In the middle of May the yen weakened past the 102-per-dollar mark, which has not happened since the autumn of 2008. The decline of the Japanese currency below the 100 mark has been expected by traders since the Central Bank in Tokyo announced in the early spring it aimеd at reaching two-percent inflation in the next 2 years.
Bank stimulus in Japan continues
Finance ministers and bankers have so far reaffirmed the commitment they took in February not to interfere in the Japanese stimulus policy. However, some analysts pointed out that this policy has been a frequent topic of discussion at high-level meetings. That is why recently Bank of Japan Governor Haruhiko Kuroda needed to reiterate that the increased monthly bond purchases aim just at ending long-term deflation in Japan.
This stimulus continues to bring the yen down, thus stimulating exports of Japanese companies. Companies like Toyota have recently reported doubling of incomes.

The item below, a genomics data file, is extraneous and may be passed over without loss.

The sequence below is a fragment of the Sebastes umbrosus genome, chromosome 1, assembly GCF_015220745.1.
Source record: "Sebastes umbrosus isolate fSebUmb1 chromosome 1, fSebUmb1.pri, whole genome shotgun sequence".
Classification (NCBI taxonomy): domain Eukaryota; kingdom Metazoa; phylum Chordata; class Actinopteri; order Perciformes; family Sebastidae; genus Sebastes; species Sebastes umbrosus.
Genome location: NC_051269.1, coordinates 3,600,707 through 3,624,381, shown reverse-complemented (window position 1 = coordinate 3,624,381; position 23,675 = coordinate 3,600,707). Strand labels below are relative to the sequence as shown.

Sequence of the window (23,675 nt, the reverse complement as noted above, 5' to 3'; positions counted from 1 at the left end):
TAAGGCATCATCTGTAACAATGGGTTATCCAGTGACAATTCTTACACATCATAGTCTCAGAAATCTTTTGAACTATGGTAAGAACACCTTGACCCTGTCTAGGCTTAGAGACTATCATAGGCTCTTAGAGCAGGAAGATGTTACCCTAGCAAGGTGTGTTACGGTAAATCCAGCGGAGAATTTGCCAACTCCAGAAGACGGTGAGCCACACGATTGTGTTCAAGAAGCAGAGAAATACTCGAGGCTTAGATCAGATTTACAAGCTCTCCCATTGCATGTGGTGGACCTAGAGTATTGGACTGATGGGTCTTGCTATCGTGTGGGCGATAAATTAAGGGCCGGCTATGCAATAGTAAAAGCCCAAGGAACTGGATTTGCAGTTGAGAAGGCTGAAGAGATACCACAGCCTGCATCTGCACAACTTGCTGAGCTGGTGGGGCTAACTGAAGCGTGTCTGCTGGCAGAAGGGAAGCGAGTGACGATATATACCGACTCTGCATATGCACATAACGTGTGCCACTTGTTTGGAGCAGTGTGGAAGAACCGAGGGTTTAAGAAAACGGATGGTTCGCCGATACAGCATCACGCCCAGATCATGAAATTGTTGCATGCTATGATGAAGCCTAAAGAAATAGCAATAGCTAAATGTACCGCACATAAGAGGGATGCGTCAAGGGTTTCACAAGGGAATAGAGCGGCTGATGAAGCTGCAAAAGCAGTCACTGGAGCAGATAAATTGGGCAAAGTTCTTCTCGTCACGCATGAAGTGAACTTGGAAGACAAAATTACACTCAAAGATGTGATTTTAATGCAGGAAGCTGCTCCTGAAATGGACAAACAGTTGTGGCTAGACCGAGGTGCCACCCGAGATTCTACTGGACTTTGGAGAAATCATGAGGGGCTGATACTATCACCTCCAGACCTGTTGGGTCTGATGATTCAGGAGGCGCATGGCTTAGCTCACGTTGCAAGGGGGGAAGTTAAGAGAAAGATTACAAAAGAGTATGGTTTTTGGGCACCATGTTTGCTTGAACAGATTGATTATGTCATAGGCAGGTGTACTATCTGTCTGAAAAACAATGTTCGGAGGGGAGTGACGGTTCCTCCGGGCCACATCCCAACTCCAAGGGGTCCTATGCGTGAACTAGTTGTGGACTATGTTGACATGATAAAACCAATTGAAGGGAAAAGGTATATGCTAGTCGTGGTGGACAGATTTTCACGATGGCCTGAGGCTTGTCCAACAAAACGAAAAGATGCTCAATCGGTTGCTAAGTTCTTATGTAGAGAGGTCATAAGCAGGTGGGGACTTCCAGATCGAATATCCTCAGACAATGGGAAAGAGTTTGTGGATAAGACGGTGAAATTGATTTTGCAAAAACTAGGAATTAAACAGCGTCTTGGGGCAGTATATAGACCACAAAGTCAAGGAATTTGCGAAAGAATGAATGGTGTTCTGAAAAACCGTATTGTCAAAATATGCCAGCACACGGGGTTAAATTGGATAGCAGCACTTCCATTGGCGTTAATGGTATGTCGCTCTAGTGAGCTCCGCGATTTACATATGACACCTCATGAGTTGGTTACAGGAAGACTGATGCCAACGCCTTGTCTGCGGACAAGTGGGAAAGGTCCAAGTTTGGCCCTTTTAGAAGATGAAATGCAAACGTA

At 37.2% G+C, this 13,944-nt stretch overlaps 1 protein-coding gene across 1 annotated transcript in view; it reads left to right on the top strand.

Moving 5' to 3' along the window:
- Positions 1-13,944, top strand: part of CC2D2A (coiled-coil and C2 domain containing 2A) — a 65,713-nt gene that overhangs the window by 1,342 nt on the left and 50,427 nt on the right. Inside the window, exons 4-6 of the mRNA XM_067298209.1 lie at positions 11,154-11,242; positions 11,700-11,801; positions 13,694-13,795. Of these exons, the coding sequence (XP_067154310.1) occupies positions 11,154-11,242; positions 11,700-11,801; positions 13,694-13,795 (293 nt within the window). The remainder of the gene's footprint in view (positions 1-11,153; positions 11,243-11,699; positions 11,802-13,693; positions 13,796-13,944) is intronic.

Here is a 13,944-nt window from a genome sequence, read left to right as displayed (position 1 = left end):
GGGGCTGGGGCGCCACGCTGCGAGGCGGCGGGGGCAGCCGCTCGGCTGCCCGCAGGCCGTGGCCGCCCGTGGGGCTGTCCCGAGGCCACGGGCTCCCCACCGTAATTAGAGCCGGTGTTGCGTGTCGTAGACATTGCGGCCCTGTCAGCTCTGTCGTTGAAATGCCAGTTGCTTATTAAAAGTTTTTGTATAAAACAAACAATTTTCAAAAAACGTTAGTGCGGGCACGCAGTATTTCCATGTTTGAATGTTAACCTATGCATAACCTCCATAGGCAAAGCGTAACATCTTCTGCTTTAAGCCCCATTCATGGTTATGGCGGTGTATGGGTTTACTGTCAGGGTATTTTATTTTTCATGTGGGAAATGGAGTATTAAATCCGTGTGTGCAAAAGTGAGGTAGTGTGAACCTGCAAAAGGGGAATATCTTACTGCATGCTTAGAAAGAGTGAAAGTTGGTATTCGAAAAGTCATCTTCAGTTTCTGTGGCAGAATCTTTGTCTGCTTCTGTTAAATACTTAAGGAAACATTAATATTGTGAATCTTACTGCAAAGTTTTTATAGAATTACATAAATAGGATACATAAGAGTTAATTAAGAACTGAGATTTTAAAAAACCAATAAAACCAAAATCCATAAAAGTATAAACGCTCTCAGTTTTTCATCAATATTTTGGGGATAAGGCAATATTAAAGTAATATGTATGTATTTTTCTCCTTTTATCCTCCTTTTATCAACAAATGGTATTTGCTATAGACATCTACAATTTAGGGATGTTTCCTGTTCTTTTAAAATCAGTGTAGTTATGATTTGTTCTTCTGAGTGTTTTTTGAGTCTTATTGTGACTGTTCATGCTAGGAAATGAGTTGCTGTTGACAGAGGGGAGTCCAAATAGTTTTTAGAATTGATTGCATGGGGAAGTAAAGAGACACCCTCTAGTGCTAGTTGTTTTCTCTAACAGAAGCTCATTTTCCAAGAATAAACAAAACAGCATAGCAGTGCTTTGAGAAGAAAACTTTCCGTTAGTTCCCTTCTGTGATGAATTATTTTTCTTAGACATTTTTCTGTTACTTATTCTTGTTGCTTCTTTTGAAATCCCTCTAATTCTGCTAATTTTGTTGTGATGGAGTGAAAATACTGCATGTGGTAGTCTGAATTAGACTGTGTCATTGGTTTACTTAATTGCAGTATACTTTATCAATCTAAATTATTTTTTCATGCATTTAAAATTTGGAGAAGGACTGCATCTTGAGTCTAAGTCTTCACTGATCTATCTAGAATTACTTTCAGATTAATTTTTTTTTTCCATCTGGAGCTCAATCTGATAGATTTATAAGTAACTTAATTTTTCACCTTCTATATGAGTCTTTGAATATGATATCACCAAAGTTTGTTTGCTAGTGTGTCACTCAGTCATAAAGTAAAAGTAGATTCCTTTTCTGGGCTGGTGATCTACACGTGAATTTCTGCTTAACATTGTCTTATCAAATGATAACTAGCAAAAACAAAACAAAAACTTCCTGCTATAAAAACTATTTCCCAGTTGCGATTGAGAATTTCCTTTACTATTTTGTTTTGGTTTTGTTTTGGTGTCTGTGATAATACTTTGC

Fresh air for Japanese companies
The weak yen increases the competitiveness of Japanese products abroad. At the same time a weaker yen means even higher value of foreign income.
For Japanese car makers and other export oriented companies this is a breath of fresh air and a period of recovery after production was hurt by the devastating earthquake in 2011.
The positive effects on the Japanese economy have already started to have a positive effect on other economies too, as markets slowly start to exit stagnation. Inflation would encourage consumer spending, as well as more investments in the Japanese economy, analysts also say